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Everyone wants to build a strong corporate culture and it’s easy to see why. Whether your goal is to attract new talent, increase retention or simply improve the workplace to boost employee morale, building and maintaining a healthy company culture is essential to both the well-being of your employees and that of your company. However, it is important for leaders to recognize that there is a difference between communicating the corporate culture and creating it.
So what’s the difference? It’s about what you put into practice. As the founder and managing partner of a seven-figure law firm recently named “Best Place to Work” by Business First magazine, I’ve learned that creating a corporate culture is more than just words:
1. Ask your employees what they think is important
To build a positive company culture, it is important to put your employees first. As leaders, we all have an idea of what kind of corporate culture we want to build, but it’s important that this vision also includes what our employees want. After all, if your corporate culture concept doesn’t suit your employees, you’ll struggle to attract and retain top talent.
The best way to create a healthy corporate culture that employees love is through communication. Ask employees what they want from the workplace and put those suggestions into practice. Do they want free lunches? Shorter Fridays? Morning hugs? Possibilities for hybrid work?
Your employees are one of your best learning tools for creating a great company culture. Asking questions and implementing their feedback is a great way to improve your company culture and make your employees feel valued and heard.
Related: What Makes a Great Company Culture (and Why It Matters)
2. Go in-depth with your employee relations
Don’t be afraid to encourage relationship building that fosters a healthy sense of community in the workplace. studies show that friendships between colleagues offer a whole range of benefits, including increased job satisfaction, improved productivity and reduced turnover.
Related: How to attract new employees who want to do a great job?
While you don’t want to force relationships that just aren’t there, don’t be afraid to create space for organic connections in the workplace. Create time for employees to connect on a personal level so they know you see them as more than just a cog in the machine.
Not sure how to achieve this? Don’t think too much about it. Even a simple 1-on-1 employee program can do the trick. Match employees for a short outing—perhaps coffee, a walk, or lunch (paid for by the company, of course)—so people can get to know each other better.
3. Establish healthy boundaries around work (and mirror them)
If you want to create a truly award-winning corporate culture, it’s time to start a conversation about boundaries. Overtime is not healthyand – although it may be tempting to put in a few extra hours for the sake of the grind – Research shows that working more doesn’t make you more productive either.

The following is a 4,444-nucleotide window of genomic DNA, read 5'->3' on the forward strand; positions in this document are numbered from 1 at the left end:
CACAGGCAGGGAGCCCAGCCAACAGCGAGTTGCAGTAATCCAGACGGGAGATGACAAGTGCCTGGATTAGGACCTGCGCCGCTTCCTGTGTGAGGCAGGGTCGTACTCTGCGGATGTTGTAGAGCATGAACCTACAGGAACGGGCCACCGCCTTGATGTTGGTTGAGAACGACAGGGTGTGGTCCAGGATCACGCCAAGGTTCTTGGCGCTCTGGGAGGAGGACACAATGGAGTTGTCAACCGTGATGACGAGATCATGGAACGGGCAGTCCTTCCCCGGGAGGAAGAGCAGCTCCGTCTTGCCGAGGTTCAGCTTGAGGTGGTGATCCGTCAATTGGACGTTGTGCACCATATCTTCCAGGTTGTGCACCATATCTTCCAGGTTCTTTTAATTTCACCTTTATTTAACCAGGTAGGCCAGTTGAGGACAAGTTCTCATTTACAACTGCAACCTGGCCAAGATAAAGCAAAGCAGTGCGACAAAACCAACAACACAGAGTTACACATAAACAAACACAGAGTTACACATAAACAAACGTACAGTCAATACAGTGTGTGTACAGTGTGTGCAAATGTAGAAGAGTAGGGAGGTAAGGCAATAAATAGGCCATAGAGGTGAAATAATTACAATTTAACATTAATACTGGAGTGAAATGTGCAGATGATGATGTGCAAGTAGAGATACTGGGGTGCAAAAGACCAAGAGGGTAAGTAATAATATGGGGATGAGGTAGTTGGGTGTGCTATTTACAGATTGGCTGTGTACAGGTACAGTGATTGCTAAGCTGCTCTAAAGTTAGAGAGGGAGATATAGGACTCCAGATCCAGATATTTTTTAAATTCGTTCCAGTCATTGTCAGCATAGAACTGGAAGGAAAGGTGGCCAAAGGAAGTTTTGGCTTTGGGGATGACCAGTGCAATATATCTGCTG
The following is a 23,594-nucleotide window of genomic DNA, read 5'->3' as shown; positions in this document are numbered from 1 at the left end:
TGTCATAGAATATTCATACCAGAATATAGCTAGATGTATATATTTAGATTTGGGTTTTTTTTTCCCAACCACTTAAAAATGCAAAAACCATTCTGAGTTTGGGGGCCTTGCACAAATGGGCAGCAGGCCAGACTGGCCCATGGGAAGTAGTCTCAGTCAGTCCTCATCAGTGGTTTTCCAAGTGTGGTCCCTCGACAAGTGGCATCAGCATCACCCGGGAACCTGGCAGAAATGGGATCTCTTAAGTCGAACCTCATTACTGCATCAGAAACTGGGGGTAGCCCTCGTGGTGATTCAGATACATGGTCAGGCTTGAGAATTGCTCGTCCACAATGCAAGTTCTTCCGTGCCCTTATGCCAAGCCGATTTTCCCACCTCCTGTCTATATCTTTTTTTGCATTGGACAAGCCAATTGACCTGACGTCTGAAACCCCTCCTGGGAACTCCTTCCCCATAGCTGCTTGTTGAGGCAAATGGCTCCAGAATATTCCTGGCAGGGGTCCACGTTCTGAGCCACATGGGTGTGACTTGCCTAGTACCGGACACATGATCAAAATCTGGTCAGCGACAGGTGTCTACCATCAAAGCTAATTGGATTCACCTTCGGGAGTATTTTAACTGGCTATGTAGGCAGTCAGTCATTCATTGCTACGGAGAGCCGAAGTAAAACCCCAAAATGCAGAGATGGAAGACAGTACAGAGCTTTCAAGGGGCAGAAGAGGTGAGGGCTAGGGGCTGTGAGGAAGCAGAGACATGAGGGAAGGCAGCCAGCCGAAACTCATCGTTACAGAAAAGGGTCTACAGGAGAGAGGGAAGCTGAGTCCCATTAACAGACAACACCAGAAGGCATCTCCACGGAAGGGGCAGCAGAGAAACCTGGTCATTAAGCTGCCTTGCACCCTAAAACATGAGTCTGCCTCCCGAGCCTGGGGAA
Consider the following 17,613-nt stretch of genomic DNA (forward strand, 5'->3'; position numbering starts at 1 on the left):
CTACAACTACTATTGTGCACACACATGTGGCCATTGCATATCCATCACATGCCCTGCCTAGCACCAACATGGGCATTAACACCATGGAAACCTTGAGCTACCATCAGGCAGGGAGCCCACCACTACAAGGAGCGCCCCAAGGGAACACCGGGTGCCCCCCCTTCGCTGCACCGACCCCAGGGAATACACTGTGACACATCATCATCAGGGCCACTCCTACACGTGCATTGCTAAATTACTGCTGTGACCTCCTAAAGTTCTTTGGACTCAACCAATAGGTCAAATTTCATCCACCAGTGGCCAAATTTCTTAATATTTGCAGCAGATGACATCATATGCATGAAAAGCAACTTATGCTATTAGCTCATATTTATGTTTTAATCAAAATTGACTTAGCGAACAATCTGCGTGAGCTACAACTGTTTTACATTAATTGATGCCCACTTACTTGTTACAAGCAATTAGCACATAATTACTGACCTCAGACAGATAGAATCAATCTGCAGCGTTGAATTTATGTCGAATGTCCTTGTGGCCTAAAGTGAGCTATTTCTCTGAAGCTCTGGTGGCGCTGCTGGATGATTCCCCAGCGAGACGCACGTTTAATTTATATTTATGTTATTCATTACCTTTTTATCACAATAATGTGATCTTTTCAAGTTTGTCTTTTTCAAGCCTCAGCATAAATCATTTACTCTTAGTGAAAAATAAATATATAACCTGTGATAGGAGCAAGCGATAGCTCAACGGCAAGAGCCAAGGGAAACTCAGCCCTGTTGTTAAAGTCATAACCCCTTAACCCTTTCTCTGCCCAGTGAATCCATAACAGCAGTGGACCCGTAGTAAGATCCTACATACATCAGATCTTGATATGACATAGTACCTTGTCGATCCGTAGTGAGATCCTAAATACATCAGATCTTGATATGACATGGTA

What helps? Taking breaks, for starters. Not only are frequent breaks great for productivity and creativity, but they can also help boost motivation and even improve your physical and mental health.
Related: 3 ways to really get employees to take a break
However, if you want your employees to actually take breaks, you need to do more than just encourage them. Mandate breaks for both you and your team members, and model the behaviors you want to build into your company culture. For example, if it’s nice outside, encourage your employees to go for a 10-minute walk. If the weather isn’t great, take a mandatory coffee break to encourage your employees to reset and refocus.
Other ways you can encourage healthy boundaries include things like mandatory vacation, no emails at work at night and/or on weekends, time off for doctor appointments (no questions asked), or no lunch at your desk. The possibilities are endless! Don’t be afraid to ask your employees what they think is important, and create a culture that actually allows these things instead of just saying you do.
4. Don’t run your business by someone else’s rules
If you want your business to be unique, don’t do what other businesses do. Creating a healthy corporate culture that stands out from the rest requires innovation and adaptability. It’s not enough to offer the “standard” corporate culture that everyone else is modeling. If you want to be the best, it’s time to experiment.
Closes early on Fridays, celebrate everything, use credit card points to pay for employees’ vacations. I’ve seen many companies try many different things, and there aren’t many “wrong” answers. Just do what works for you and your employees!
The most important thing to remember is to keep innovating. Your company culture will change as your company changes, as your employees change and as you do – and that’s a good thing. Embrace those changes and support them if you want to thrive.